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Hypocalcemia is a lower level of calcium in the blood than is normal. Calcium is a mineral that is needed for bone health, muscle movement, and healthy nerves.
An illness or treatment can change how the body absorbs, balances, or keeps calcium. This can lead to hypocalcemia. Calcium levels in the body are affected by a number of things such as:
Factors that may interfere with hormones, which can lead to hypocalcemia include:
Factors that may make it harder to get calcium into your body:
Other factors that may increase the chances of hypocalcemia:
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Early hypocalcemia may not have any symptoms. When symptoms do occur, they may include:
You will be asked about your symptoms and past health. A physical exam will be done. Blood tests will show the level of calcium.
Other tests that may be done to look for causes or complications include:
The goal of treatment is to get calcium back to normal levels. Underlying causes may need to be treated first.
Supplements may be given through an IV or with pills. Supplements may include:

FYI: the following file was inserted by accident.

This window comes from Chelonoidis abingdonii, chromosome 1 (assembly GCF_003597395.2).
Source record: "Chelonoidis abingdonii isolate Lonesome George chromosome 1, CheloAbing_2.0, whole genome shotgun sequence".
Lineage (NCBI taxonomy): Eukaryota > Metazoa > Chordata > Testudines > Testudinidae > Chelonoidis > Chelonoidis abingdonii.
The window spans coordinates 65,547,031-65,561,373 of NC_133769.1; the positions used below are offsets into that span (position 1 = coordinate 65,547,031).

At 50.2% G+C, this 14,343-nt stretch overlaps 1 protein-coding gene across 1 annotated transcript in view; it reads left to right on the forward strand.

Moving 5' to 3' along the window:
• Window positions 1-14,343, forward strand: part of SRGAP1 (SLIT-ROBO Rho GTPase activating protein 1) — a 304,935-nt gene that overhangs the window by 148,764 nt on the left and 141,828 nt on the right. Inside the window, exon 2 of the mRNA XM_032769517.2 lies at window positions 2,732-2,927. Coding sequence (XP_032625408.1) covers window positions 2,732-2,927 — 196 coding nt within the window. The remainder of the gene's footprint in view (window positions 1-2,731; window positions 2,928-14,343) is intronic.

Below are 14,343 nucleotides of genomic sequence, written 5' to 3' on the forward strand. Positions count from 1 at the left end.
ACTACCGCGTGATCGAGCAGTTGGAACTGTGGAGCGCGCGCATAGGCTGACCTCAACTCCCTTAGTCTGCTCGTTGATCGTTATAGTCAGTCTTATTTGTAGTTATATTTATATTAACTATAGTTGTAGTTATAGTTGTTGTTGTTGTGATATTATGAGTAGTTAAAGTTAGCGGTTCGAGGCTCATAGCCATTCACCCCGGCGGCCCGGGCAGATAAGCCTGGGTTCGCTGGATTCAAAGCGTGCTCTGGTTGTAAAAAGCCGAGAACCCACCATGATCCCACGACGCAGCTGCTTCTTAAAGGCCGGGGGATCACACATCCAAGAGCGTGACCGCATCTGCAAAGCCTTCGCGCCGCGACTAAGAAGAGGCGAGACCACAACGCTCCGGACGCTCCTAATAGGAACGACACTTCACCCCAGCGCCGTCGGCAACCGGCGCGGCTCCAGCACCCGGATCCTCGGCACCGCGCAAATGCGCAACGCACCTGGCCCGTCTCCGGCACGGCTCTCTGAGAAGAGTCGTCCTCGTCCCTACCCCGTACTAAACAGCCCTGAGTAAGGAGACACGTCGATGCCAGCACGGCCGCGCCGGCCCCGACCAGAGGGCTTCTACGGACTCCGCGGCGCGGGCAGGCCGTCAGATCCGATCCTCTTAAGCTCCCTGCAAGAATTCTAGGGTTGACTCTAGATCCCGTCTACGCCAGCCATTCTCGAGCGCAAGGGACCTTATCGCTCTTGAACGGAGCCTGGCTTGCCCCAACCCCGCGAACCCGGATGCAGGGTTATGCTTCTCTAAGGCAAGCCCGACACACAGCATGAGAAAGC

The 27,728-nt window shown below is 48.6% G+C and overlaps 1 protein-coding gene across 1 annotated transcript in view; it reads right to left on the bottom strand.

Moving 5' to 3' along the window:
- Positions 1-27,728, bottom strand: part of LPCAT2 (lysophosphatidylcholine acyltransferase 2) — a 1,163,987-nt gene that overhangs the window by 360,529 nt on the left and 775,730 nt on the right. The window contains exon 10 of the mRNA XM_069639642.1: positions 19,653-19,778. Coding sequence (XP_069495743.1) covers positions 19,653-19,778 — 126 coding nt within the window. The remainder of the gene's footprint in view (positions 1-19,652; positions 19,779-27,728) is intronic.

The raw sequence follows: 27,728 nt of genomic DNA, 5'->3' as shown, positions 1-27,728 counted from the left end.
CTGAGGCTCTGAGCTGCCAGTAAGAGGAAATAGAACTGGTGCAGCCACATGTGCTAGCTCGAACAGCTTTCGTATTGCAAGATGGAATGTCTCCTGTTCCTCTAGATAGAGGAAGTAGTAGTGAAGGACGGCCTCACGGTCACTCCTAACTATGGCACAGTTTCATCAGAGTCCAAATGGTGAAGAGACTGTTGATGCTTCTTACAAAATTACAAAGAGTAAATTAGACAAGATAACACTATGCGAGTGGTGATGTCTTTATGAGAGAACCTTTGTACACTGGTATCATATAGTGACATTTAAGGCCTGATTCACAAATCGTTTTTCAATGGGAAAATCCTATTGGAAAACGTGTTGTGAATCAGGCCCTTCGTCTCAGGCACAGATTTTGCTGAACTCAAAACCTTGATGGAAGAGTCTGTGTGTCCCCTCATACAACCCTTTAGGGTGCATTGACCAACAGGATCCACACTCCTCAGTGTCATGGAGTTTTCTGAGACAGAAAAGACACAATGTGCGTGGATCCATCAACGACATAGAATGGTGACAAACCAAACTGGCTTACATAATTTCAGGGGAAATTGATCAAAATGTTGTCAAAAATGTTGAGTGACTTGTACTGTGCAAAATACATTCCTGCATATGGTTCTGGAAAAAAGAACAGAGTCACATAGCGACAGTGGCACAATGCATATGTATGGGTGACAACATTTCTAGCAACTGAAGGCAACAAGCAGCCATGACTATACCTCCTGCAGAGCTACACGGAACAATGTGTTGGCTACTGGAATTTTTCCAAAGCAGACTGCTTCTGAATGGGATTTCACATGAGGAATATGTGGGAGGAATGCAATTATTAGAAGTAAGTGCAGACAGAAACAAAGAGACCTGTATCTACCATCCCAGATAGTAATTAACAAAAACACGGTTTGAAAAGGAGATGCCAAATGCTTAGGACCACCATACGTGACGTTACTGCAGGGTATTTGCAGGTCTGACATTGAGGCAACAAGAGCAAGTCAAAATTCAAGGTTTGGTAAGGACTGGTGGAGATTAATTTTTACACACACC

Your doctor may also advise you to increase your intake of calcium and vitamin D. You may be referred to a dietitian.
To help reduce the chance of hypocalcemia:
Family Doctor—American Academy of Family Physicians
The American Association of Clinical Endocrinologists
The Canadian Society of Endocrinology and Metabolism
Cooper M, Gittoes N. Diagnosis and management of hypocalcaemia. BMJ. 2008;336(7656):1298-1302.
Hypocalcemia. EBSCO DynaMed Plus website. Available at:http://www.dynamed.com/topics/dmp~AN~T115897/Hypocalcemia. Updated June 27, 2017. Accessed March 26, 2018.
Hypocalcaemia. Patient website. Available at: https://patient.info/doctor/hypocalcaemia. Updated December 23, 2015. Accessed March 26, 2018.
Last reviewed February 2019 by EBSCO Medical Review Board Daniel A. Ostrovsky, MD Last Updated: 2/12/2019